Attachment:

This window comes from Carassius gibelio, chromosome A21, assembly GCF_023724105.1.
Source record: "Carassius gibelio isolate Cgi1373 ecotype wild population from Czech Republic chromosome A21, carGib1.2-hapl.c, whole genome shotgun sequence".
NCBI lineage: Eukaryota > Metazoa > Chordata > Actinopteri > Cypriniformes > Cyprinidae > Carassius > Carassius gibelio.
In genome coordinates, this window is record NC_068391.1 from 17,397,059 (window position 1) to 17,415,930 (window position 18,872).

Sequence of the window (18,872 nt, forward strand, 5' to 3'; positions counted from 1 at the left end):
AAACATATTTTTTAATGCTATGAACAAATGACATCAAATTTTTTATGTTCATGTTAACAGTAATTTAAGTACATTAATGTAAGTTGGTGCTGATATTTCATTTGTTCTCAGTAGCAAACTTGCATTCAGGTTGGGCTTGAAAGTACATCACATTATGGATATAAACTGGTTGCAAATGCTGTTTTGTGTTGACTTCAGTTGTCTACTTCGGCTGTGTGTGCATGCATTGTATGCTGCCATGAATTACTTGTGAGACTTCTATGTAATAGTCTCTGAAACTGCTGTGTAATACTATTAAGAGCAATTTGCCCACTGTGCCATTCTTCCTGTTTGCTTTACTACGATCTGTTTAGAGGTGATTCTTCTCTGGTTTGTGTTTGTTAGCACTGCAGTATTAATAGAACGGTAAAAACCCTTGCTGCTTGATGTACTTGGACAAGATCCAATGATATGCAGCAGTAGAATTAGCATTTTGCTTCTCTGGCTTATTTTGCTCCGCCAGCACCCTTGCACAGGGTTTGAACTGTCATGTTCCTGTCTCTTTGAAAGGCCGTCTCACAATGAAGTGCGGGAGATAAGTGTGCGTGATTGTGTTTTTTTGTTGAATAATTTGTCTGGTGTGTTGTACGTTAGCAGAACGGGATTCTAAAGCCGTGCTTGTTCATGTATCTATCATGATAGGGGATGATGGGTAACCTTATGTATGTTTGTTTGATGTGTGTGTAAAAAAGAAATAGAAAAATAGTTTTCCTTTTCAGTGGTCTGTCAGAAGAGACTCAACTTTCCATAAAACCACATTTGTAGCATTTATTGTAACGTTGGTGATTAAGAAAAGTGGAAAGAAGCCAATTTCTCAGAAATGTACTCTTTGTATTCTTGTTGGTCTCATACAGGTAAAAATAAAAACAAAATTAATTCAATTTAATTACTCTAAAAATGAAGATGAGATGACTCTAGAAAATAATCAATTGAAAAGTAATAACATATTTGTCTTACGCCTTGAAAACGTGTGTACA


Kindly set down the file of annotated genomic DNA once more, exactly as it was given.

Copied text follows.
This window comes from Carassius gibelio, chromosome A21, assembly GCF_023724105.1.
Source record: "Carassius gibelio isolate Cgi1373 ecotype wild population from Czech Republic chromosome A21, carGib1.2-hapl.c, whole genome shotgun sequence".
NCBI lineage: Eukaryota > Metazoa > Chordata > Actinopteri > Cypriniformes > Cyprinidae > Carassius > Carassius gibelio.
In genome coordinates, this window is record NC_068391.1 from 17,397,059 (window position 1) to 17,415,930 (window position 18,872).

Sequence of the window (18,872 nt, forward strand, 5' to 3'; positions counted from 1 at the left end):
AAACATATTTTTTAATGCTATGAACAAATGACATCAAATTTTTTATGTTCATGTTAACAGTAATTTAAGTACATTAATGTAAGTTGGTGCTGATATTTCATTTGTTCTCAGTAGCAAACTTGCATTCAGGTTGGGCTTGAAAGTACATCACATTATGGATATAAACTGGTTGCAAATGCTGTTTTGTGTTGACTTCAGTTGTCTACTTCGGCTGTGTGTGCATGCATTGTATGCTGCCATGAATTACTTGTGAGACTTCTATGTAATAGTCTCTGAAACTGCTGTGTAATACTATTAAGAGCAATTTGCCCACTGTGCCATTCTTCCTGTTTGCTTTACTACGATCTGTTTAGAGGTGATTCTTCTCTGGTTTGTGTTTGTTAGCACTGCAGTATTAATAGAACGGTAAAAACCCTTGCTGCTTGATGTACTTGGACAAGATCCAATGATATGCAGCAGTAGAATTAGCATTTTGCTTCTCTGGCTTATTTTGCTCCGCCAGCACCCTTGCACAGGGTTTGAACTGTCATGTTCCTGTCTCTTTGAAAGGCCGTCTCACAATGAAGTGCGGGAGATAAGTGTGCGTGATTGTGTTTTTTTGTTGAATAATTTGTCTGGTGTGTTGTACGTTAGCAGAACGGGATTCTAAAGCCGTGCTTGTTCATGTATCTATCATGATAGGGGATGATGGGTAACCTTATGTATGTTTGTTTGATGTGTGTGTAAAAAAGAAATAGAAAAATAGTTTTCCTTTTCAGTGGTCTGTCAGAAGAGACTCAACTTTCCATAAAACCACATTTGTAGCATTTATTGTAACGTTGGTGATTAAGAAAAGTGGAAAGAAGCCAATTTCTCAGAAATGTACTCTTTGTATTCTTGTTGGTCTCATACAGGTAAAAATAAAAACAAAATTAATTCAATTTAATTACTCTAAAAATGAAGATGAGATGACTCTAGAAAATAATCAATTGAAAAGTAATAACATATTTGTCTTACGCCTTGAAAACGTGTGTACA